With two quite different dogs in the mix, you never can tell how the chips will fall. Even if your pup has more of one kind of dog’s genes than the other or resembles one over the other, the truth is genetics are funny, funny things. Your pup could exhibit bad behaviors from either parent pup – or they could have some of their very own. Here are some of the most likely and what to do about them:
Far and away, the biggest problem for Cavapoos is that they don’t do very well with being left alone. There are two main reasons for this.
- The first is that these kinds of companion pups become very quickly and very firmly devoted to their family. Just like little velcro dogs, you might find your four-legged friend following you absolutely everywhere you go.
- The second is that Doodles, as highly intelligent canines, can all too easily get bored when left on their own for hours through the day. This can manifest itself in all kinds of unwanted behaviors, such as barking or chewing (both covered below).
It will likely be clear which of these is the issue for your pal from how they interact with you when you are home. While we would never condone leaving any pet alone for endless hours, you will likely find that providing your pup some dog toys will help keep them busy. Then when you are with them, make sure you have time to play games and show them plenty of affection. Sadly, if you don’t have time for this, you probably don’t have time to be a pet parent.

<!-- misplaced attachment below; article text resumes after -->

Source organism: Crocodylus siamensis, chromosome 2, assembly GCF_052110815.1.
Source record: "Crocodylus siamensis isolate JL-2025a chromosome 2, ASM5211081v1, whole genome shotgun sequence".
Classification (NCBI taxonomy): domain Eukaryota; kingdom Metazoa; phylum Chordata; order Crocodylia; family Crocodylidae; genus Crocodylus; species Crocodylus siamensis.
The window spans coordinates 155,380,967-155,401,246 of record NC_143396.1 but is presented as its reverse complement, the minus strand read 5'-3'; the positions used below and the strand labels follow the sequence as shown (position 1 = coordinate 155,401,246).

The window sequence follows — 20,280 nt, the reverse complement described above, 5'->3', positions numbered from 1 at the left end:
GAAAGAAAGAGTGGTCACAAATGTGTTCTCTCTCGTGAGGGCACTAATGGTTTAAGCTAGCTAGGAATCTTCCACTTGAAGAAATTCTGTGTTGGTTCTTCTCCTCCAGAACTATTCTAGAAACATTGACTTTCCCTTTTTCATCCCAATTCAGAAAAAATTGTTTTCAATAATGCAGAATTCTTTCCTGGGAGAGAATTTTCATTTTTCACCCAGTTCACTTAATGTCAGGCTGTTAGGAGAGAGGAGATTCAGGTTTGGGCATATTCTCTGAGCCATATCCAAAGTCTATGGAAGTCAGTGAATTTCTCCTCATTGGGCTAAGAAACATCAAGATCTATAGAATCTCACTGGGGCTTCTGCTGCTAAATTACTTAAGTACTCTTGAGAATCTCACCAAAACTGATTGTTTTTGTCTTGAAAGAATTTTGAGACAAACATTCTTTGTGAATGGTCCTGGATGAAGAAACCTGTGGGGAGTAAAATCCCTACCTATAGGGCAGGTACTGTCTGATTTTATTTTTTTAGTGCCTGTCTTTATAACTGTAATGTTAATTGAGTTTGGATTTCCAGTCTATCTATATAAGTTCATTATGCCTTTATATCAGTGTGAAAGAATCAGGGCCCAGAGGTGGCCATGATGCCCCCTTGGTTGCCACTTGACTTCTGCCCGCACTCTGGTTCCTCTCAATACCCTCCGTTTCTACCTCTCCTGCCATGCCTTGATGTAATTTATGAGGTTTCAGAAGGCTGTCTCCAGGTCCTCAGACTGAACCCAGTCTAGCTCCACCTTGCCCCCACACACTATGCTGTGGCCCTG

Biting and Chewing
When such behaviors occur while you are away from home for a long time, you can probably chalk them up to boredom, as outlined above. However, suppose your pooch is biting and chewing even when you are around and giving them attention. In that case, the problem could be that they simply don’t understand that these behaviors are wrong. After all, you can’t tell a dog that you don’t want them to chow down on your new shoes, and shouting isn’t going to work either…
The first thing to consider is the age of your pet. If your Cava is still young, it might be the case that chewing behaviors are occurring because they are teething. Just like with babies, this is a perfectly natural way for them to relieve pain and help the new teeth push through. Rather than punishing this behavior, you want to try and give your puppy something that they enjoy chewing even more than your furniture, such as teething toys. If they don’t take to these right away, smear them in something delicious.
Spaniels are notorious barkers – that’s just part of their nature. However, if your Cava is driving you nuts with their constant noise, there is something you can do about that. The first thing NOT to do is respond to their barking in any way. Whether you react positively or negatively to what they are doing, you are reinforcing this behavior and making it much more likely to continue. What you need to do instead is teach your dog to respond to a command such as “quiet,” and when they do, reward this behavior instead.
Be careful, though – if your up-until-now quiet pet starts developing an issue with barking, it can be a sign that something is up. It might be the case that, for some reason, they are feeling particularly anxious about their environment or that they are not getting enough physical or mental stimulation. It might even be that your dog is in pain. If you can’t identify an immediate issue with your pup, then the best thing to do is take them to your vet for a check-up. They will ensure that there is no injury or illness and, if need be, can advise you further on this issue.